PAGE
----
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Someone who strives to establish new ways to make new drug-candidate compounds by mastering synthetic reactions

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  • # APIProcessDevelopment

Kotaro Iwasaki

Pharmaceutical Technology Div.
API Process Development Dept.
Since 2017

  • University

    Majored in organic synthesis at graduate school and obtained Ph.D. in research of synthesis of natural marine organic compounds.
    (Angew. Chem. Int. Ed., 2012,51,9160)

  • 1st year

    Worked as a postdoctoral fellow in the United States. Researched the development of useful reactions for the synthesis of natural products.
    (J. Am. Chem. Soc., 2014,136,1300)

  • 2nd year

    Returned to Japan and was employed by a Japanese university as an assistant professor. Engaged in research and teaching activities focusing on research of synthesis of substances that cause food poisoning.
    (J. Org. Chem., 2017,82,13204)

  • 6th year

    Joined Chugai Pharmaceutical Co., Ltd. Worked on the development of methods for producing peptides.

  • 10th year to present

    Team leader of a project to develop methods for the production of small molecule compounds as candidates for clinical studies.

On an industrial scale, not lab scale.

Kotaro Iwasaki is one of a number of researchers at Chugai Pharmaceutical who changed direction after a career in academia. After obtaining his Ph.D. in research on the synthesis of natural marine organic compounds, Iwasaki worked as a postdoctoral fellow in a research lab in California, where he conducted research on the development of useful reactions for the synthesis of natural products. After returning to Japan, he was employed by a Japanese university as an assistant professor, where his main research was of the synthesis of substances that cause food poisoning. ‘I never originally intended to stay in academia, and I wanted eventually to work in drug development in the private sector. I happened to be presented with an opportunity to conduct research at a university, but my desire to engage in synthesis techniques that could contribute to the real world on an industrial scale instead of lab scale grew, so in my early thirties, I decided to apply for a job at a pharmaceutical company.’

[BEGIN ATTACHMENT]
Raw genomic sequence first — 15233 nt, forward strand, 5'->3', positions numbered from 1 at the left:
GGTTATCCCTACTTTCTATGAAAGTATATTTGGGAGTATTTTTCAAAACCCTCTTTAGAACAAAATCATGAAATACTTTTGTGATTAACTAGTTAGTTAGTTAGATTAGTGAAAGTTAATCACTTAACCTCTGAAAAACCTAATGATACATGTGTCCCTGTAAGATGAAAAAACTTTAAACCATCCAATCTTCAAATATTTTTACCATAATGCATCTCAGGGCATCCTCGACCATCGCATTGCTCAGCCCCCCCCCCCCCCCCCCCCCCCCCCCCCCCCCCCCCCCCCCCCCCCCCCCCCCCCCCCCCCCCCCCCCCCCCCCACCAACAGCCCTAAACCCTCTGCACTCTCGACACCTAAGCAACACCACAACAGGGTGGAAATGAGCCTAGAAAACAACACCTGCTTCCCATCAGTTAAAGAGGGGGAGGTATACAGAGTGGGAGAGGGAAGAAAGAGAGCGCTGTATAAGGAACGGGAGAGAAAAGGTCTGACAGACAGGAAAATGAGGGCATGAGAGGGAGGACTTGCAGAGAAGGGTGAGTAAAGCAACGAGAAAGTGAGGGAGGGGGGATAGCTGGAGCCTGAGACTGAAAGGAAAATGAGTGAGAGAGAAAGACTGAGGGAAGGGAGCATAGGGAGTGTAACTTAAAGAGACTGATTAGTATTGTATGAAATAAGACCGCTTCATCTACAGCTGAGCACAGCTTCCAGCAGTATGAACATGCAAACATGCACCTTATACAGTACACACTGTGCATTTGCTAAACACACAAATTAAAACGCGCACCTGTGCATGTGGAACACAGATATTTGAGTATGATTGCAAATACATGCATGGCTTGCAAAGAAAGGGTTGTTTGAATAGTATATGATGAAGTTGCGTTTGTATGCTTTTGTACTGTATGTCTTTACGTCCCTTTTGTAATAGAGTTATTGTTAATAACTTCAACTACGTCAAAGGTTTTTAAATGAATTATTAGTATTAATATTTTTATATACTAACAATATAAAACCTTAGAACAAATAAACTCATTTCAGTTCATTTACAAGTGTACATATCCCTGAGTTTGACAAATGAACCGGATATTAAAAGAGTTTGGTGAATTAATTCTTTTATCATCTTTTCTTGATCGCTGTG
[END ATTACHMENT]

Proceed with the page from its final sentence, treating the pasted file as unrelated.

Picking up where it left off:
With these intentions, Iwasaki was drawn to Chugai Pharmaceutical when it was recommended to him by his former university lecturer, who described the company as having extremely outstanding researchers. When he looked at the company’s Mid-career Recruitment site, he found recruitment information for a position in drug manufacturing that focused on peptide synthesis. He was greatly attracted to this position, which he felt would allow him to take on new themes in targets of synthesis. ‘At the research lab I worked for in the United States, I saw researchers of my generation boldly taking on ambitious themes and generating outcomes without fear of failure, which really inspired me. That’s why I applied to join Chugai Pharmaceutical, to take on such challenges at the real coal face of drug development and to achieve results.’ After joining the company, Iwasaki was assigned to peptide synthesis as he requested.

Ability to identify issues to be solved is key.